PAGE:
Dumfriesshire Towns: Pt 2 – Lochmaben

Moving on from the town of Lockerbie, we made the short journey West towards Dumfries, to the town of Lochmaben…


Status: Dumfries & Galloway (historically Dumfriesshire), Town, Scotland

Date: 06/01/2013

Travel: Car

Eating & Sleeping: N/A

Attractions: Lochmaben Castle, Lochmaben Loch, Lochmaben Tolbooth, Robert the Bruce Statue etc

Lochmaben 1

Much like our arrival into Lockerbie, we stopped outside the focal point of the town, the impressive Tolbooth located at the North end of the High Street in a small square area which includes the towns famous Statue.

The Tolbooth (AKA Town Hall) was originally built in 1723, but by 1741 the cupola was removed and the steeple seen today was built. Much like Lockerbie’s Town Hall, it had some design input by David Bryce (1803 – 1876, a notable Scottish Architect from Edinburgh, who also designed the Surgical Hospital in Edinburgh) in the 19th century (1867) when he made some extensive additions to the building, creating a much larger building than the original. The beautiful red ashlar gives the building a lovely aesthetic quality, and it really is the centrepiece of the town.

The plinth outside the building is topped by a statue of one of Scotland’s most famous sons, Robert the Bruce (1274 – 1329, the Historic Scottish King who led Scotland against England in the Wars of Scottish Independence during the 14th century).

Lochmaben 2

Our next stop was Lochmaben Castle, the remains of which sit by the aptly titled Castle Loch, located at the Southern tip of Lochmaben. The Castle has its origins in the 13th century when Edward I built a new castle here in 1300, replacing an earlier one by the Bruce family, who included Robert the Bruce, and he became the Scottish King in 1329. The early version was even home to Robert himself during the earlier years of his life.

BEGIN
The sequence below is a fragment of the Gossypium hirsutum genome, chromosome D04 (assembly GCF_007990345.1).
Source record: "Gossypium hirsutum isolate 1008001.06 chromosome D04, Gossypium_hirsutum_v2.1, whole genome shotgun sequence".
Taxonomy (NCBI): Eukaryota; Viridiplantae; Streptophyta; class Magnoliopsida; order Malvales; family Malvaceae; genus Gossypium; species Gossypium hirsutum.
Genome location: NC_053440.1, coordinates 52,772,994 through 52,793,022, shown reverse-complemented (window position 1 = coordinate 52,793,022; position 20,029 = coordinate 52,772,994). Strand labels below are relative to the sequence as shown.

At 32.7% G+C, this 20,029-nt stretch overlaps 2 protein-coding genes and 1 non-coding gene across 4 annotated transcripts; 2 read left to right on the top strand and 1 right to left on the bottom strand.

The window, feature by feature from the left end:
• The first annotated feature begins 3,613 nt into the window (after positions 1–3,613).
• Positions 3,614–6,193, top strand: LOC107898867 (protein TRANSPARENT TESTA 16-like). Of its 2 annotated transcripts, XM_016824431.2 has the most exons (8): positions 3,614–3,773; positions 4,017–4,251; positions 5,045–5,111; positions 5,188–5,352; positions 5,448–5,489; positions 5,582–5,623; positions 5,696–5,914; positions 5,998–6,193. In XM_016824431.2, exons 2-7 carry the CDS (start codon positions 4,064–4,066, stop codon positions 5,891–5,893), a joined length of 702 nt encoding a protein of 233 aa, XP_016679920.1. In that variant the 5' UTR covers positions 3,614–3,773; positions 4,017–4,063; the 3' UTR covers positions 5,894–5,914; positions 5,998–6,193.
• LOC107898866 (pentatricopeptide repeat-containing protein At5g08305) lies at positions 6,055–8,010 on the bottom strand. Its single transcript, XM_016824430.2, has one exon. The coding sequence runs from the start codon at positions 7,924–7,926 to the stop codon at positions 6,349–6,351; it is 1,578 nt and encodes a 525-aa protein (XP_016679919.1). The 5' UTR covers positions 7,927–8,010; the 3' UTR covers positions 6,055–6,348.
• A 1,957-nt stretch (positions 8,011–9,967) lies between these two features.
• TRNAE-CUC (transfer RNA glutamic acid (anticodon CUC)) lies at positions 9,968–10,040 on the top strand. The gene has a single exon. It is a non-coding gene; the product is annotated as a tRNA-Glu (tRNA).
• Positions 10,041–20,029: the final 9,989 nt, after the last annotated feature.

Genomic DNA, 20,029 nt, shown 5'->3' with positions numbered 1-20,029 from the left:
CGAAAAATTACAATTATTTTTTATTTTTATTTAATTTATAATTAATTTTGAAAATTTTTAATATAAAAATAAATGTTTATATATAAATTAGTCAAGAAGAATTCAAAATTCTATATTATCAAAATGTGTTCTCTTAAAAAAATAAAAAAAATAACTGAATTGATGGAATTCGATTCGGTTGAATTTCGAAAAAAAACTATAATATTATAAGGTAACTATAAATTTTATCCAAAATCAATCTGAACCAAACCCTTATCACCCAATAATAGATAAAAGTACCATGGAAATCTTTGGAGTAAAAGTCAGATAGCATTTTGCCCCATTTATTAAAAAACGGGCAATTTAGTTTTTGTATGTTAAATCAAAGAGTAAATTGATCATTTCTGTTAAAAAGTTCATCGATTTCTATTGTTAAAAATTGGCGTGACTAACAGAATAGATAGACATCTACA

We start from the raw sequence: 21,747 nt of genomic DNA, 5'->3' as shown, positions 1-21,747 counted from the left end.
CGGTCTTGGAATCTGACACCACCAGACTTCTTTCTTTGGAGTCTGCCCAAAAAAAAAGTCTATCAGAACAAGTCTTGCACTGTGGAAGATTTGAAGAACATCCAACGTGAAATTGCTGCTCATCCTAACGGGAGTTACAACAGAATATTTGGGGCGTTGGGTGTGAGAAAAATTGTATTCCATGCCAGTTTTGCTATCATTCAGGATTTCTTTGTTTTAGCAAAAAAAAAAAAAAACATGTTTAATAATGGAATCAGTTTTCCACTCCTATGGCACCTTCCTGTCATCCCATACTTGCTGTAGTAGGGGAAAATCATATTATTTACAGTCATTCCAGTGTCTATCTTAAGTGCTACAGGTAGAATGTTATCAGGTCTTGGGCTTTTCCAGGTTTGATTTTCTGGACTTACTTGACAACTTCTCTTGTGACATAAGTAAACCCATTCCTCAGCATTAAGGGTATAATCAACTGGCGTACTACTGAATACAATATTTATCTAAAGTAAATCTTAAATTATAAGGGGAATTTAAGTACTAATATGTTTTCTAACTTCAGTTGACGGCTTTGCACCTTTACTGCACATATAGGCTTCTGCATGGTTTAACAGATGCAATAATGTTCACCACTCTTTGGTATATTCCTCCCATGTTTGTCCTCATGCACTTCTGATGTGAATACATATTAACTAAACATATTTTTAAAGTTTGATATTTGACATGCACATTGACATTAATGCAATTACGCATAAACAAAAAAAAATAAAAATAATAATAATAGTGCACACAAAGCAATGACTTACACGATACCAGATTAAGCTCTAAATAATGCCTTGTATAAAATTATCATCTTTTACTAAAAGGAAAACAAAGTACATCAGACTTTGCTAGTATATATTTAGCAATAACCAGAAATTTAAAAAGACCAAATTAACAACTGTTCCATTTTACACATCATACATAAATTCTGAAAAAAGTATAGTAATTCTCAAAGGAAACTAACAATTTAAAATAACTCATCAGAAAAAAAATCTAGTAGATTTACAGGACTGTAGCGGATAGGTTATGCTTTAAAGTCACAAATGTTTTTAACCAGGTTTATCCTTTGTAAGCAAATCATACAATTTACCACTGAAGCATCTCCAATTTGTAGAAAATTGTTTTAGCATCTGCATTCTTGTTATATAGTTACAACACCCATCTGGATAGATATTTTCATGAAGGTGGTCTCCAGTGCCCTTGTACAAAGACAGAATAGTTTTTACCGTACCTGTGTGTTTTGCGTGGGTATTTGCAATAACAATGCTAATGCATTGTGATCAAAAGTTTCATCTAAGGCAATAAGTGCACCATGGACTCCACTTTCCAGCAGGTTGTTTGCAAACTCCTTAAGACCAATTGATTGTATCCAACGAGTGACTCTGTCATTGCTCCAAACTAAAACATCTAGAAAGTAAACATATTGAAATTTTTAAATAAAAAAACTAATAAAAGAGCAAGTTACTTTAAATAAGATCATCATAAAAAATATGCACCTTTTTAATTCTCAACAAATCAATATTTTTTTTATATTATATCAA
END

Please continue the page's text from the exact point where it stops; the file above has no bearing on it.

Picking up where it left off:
The Castle didn’t stay in it’s new state for long however, as a 9 day siege in 1384 saw the Castle destroyed by Archibald Douglas, who held so many titles he could have been a library! He was the Earl of both Douglas & Wigtown, as well as Lord of Douglas, Bothwell & Galloway, and the siege saw him take the Castle from the English Garrison who held it.

Presumably it was later rebuilt as there are records indicating its continued use until the 17th century, after which it was left to decay, ending up in it’s present condition. Despite there only being ruins left of the building, it does come across as a very impressive and foreboding place, and the fact that it did take 9 days to capture it shows what a good defensive position it is.

Lochmaben 3

The view from the edge of the Loch itself is stunning, and with the mist descending all around us it created an air of mystery that we hadn’t experienced before. Looking at the town from above on a map, the Loch itself is at least twice the size of the whole town, and it also isn’t alone, as North of Castle Loch and nearer the centre of town you will find the Kirk Loch, around a 3rd the size of Castle Loch.

After enjoying the view, we headed off towards home, another few places for our map, and some more heritage under our belts. Lochmaben is an interesting little town, sat midway between Lockerbie and the regional capital of Dumfries. Both provide good rail connections towards Carlisle/Glasgow as well as further afield, and the town is also bisected by local buses services and the A74 (M) providing road connections to the central belt of Scotland as well as the North of England.


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